A water scheme for untreated water that was originally meant for farm animals but now supplies more than 200 consumers, two schools and a marae is at a crossroads.
After 15 months of discussions between the Gore District Council and the Otama rural water scheme committee about governance and management of the scheme, it was decided to hold a referendum.
The committee wants to severe its ties with the council and proposes to create a new company to own the scheme and hire a private contractor to operate it.
But achieving that aim will require an act of Parliament, which could take time.
Legally, the council is considered the owner of the scheme and has carried out maintenance such as repairing faults and leaks, and water testing.
The referendum will ask scheme users if they want the council to continue to own the scheme and be responsible for its day-to-day management and maintenance, or if they are in favour of the committee’s proposed new management structure.
Council chief executive Steve Parry said transferring ownership to a company was not a straightforward process.
“At present, legislation dictates the council must retain control of the scheme because it supplies water to more than 200 consumers.
“To allow ownership to go to a company, even one where all the shareholders are scheme users, will require an Act of Parliament,” Mr Parry said.
If the majority vote was for company ownership, the council would support the initiation of a local member’s Bill.
“This will be subject to the usual rigours of the parliamentary law-making processes, including consideration by a select committee,” Mr Parry said.
The council’s option of a subcommittee with consumer representation running the scheme and staff continuing to maintain it would be considerably easier and cheaper to put in place, he said.
So far the water scheme committee had spent $36,300 in legal fees. The council had spent $4600.
At this week’s meeting, the council resolved all costs incurred by the committee, including those of the referendum, would be paid for by scheme users.
Scheme users would be sent detailed information about the options and there would be a public meeting at the end of May, where each party would present its case.
Gore District Mayor Tracy Hicks expressed concern scheme users did not realise how much this process had cost them already, and the future costs.
A local member’s Bill was complicated and time-consuming, and the parliamentary process could take a couple of years, he said.
“It will make a serious dint in the $430,000 the scheme has in reserves. Even then, there’s no guarantee it will be successful.”
Scheme committee deputy chairman John Kerse said after the meeting the “fly in the ointment” was that consumers on the scheme numbered more than 200, meaning the change in ownership required parliamentary intervention.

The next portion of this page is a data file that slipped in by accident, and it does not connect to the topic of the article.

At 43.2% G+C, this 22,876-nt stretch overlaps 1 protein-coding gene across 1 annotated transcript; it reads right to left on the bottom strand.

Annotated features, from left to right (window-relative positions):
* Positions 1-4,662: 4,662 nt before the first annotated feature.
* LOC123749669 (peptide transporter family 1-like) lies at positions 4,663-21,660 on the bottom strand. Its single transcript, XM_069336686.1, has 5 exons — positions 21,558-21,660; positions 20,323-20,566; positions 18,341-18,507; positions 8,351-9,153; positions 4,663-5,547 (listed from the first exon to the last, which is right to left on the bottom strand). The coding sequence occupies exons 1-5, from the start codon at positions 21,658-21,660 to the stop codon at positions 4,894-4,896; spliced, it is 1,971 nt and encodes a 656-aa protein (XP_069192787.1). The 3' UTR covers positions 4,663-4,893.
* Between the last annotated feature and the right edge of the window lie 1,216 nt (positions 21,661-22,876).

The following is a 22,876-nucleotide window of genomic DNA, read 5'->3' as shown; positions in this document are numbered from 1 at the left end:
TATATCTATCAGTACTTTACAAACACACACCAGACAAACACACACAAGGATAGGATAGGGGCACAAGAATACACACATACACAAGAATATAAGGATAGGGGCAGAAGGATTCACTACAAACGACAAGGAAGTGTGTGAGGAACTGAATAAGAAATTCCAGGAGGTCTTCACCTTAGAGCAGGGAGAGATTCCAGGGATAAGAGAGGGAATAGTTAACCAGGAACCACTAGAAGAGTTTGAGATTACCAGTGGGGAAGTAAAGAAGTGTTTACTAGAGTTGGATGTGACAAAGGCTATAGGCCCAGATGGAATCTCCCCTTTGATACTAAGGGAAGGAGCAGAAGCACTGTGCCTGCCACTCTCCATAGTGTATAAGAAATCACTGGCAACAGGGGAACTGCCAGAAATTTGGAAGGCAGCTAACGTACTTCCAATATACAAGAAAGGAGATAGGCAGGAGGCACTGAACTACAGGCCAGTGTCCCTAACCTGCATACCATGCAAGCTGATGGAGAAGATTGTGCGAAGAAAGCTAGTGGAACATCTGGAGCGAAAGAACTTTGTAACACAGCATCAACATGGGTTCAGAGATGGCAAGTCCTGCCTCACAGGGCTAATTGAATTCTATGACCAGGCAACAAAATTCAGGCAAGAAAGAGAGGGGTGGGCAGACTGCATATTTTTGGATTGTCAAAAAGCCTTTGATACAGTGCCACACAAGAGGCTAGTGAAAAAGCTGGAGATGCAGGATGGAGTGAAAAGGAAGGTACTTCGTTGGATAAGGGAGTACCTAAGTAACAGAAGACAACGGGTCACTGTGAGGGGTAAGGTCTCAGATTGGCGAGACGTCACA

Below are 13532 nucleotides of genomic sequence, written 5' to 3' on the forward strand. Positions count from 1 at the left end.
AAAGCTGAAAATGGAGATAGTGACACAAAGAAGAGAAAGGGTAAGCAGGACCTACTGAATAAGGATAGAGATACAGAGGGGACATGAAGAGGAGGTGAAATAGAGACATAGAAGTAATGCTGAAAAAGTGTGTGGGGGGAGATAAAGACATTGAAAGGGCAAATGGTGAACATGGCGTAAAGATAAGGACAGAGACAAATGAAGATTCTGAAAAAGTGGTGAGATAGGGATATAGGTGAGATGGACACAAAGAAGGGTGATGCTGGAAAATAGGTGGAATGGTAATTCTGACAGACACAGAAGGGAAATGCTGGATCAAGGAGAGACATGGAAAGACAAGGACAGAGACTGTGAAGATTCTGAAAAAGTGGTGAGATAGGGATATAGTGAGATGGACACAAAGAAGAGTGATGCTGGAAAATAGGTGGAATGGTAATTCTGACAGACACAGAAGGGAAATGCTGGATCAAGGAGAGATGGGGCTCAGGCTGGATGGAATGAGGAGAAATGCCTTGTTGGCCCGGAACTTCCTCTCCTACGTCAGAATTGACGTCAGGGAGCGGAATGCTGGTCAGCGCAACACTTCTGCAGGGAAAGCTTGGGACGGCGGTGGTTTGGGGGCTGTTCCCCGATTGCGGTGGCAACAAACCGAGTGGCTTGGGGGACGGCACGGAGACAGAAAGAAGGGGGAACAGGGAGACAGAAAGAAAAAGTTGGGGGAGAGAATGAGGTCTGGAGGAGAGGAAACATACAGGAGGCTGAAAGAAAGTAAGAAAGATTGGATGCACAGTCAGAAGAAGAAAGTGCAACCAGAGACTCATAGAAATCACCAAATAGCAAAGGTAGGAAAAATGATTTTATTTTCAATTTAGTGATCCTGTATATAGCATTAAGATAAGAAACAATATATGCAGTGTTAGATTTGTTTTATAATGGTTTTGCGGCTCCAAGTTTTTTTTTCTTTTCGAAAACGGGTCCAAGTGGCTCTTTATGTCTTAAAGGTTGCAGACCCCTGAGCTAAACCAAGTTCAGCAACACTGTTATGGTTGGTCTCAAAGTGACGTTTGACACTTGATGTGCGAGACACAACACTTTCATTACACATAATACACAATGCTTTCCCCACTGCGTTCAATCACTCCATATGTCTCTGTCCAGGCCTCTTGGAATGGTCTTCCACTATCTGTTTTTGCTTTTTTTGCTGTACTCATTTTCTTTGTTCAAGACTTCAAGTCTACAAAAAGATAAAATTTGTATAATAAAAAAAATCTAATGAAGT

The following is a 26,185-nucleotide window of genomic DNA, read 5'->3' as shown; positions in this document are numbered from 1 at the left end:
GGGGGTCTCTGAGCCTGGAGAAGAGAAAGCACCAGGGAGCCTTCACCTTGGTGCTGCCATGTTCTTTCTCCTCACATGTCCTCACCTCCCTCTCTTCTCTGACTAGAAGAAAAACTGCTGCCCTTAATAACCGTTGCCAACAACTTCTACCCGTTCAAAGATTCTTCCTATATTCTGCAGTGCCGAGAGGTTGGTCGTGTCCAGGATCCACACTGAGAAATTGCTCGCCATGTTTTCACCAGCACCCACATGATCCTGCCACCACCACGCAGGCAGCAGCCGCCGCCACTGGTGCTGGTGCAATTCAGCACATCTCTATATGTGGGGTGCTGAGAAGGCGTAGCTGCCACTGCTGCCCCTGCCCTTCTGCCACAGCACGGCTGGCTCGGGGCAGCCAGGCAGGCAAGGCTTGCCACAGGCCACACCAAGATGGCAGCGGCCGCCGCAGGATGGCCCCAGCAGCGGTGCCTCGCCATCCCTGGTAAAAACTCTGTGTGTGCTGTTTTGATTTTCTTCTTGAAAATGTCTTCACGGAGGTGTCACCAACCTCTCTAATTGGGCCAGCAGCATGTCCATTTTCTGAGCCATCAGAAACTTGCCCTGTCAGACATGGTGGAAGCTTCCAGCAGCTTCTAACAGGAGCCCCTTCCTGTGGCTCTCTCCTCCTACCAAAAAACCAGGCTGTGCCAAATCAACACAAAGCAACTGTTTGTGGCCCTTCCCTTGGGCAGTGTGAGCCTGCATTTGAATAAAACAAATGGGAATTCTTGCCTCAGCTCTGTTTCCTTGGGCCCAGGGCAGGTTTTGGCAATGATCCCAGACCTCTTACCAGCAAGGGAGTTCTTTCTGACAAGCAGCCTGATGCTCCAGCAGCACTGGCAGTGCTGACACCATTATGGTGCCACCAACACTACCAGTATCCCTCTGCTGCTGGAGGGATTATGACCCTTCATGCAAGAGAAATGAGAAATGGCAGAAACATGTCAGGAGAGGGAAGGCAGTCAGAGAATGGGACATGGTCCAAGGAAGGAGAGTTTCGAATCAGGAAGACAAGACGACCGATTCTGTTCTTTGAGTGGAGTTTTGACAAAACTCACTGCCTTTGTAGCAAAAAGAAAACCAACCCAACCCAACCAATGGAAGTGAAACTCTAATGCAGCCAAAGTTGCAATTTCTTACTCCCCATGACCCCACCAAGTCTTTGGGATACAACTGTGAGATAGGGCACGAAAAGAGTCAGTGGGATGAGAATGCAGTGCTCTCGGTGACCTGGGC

Mr Kerse stressed the scheme still supplied stock with water, which was its main objective.
The main thrust was the council wanted to put the relationship between the committee and council on a more formal basis, he said.
There had been discussion about the implementation of legislative requirements, such as health and safety plans.
If committee members carried out work on the scheme, that raised the question of who was responsible for health and safety, Mr Kerse said.
Future obligations associated with national drinking water standards for the scheme would also have to be met, he said.
The committee decided to make a bid to run the scheme after investigating similar schemes.
He did not think the cost of running the scheme would be too onerous.
“It will be no different than if the council’s running it,” Mr Kerse said.
“We believe we can run things as effectively as the council.”
Otama water supply .
Transferring ownership of the Otama rural water supply scheme would require a local member’s Bill initiated by a local authority, in this case the Gore District Council, sponsored by a local MP (Todd Barclay). A majority vote for the company ownership structure will trigger the process for a local member’s Bill. If the poll is in favour of continued council governance and management, no parliamentary action will be necessary.
The timeline for the process is:
Friday, April 7: electoral rolls open.
Friday, May 5: electoral rolls close.
Friday, May 12: letters sent to all eligible voters with information about the poll, the two options and notice of a public meeting.
Week starting May 22: a public meeting will be held.
Friday, June 9: voting document delivery begins via postal services.
Saturday, July 1: postal voting closes at noon.